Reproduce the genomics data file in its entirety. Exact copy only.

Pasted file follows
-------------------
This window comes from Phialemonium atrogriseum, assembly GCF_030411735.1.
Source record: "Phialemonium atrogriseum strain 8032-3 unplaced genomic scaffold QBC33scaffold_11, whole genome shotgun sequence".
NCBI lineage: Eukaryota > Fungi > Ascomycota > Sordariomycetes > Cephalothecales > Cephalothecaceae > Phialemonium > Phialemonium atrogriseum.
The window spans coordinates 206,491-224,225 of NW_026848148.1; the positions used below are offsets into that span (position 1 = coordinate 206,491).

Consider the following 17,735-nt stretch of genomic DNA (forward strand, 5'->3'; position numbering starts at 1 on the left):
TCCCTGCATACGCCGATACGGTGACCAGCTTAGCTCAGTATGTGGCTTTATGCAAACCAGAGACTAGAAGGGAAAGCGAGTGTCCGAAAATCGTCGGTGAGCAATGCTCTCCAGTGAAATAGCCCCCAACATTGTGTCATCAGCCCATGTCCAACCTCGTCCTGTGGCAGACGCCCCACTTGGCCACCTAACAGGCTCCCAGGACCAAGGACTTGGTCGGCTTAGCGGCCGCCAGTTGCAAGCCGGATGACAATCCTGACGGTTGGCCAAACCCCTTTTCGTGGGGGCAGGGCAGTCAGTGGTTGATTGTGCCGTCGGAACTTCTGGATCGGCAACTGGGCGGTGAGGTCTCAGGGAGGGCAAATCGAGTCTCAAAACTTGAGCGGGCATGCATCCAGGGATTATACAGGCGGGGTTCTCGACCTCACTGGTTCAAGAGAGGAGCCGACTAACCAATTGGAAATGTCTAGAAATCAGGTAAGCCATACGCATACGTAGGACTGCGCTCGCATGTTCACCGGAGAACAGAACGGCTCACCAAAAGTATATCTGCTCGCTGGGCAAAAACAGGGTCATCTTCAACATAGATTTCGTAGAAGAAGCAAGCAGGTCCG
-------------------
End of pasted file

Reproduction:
This window comes from Phialemonium atrogriseum, assembly GCF_030411735.1.
Source record: "Phialemonium atrogriseum strain 8032-3 unplaced genomic scaffold QBC33scaffold_11, whole genome shotgun sequence".
NCBI lineage: Eukaryota > Fungi > Ascomycota > Sordariomycetes > Cephalothecales > Cephalothecaceae > Phialemonium > Phialemonium atrogriseum.
The window spans coordinates 206,491-224,225 of NW_026848148.1; the positions used below are offsets into that span (position 1 = coordinate 206,491).

Consider the following 17,735-nt stretch of genomic DNA (forward strand, 5'->3'; position numbering starts at 1 on the left):
TCCCTGCATACGCCGATACGGTGACCAGCTTAGCTCAGTATGTGGCTTTATGCAAACCAGAGACTAGAAGGGAAAGCGAGTGTCCGAAAATCGTCGGTGAGCAATGCTCTCCAGTGAAATAGCCCCCAACATTGTGTCATCAGCCCATGTCCAACCTCGTCCTGTGGCAGACGCCCCACTTGGCCACCTAACAGGCTCCCAGGACCAAGGACTTGGTCGGCTTAGCGGCCGCCAGTTGCAAGCCGGATGACAATCCTGACGGTTGGCCAAACCCCTTTTCGTGGGGGCAGGGCAGTCAGTGGTTGATTGTGCCGTCGGAACTTCTGGATCGGCAACTGGGCGGTGAGGTCTCAGGGAGGGCAAATCGAGTCTCAAAACTTGAGCGGGCATGCATCCAGGGATTATACAGGCGGGGTTCTCGACCTCACTGGTTCAAGAGAGGAGCCGACTAACCAATTGGAAATGTCTAGAAATCAGGTAAGCCATACGCATACGTAGGACTGCGCTCGCATGTTCACCGGAGAACAGAACGGCTCACCAAAAGTATATCTGCTCGCTGGGCAAAAACAGGGTCATCTTCAACATAGATTTCGTAGAAGAAGCAAGCAGGTCCG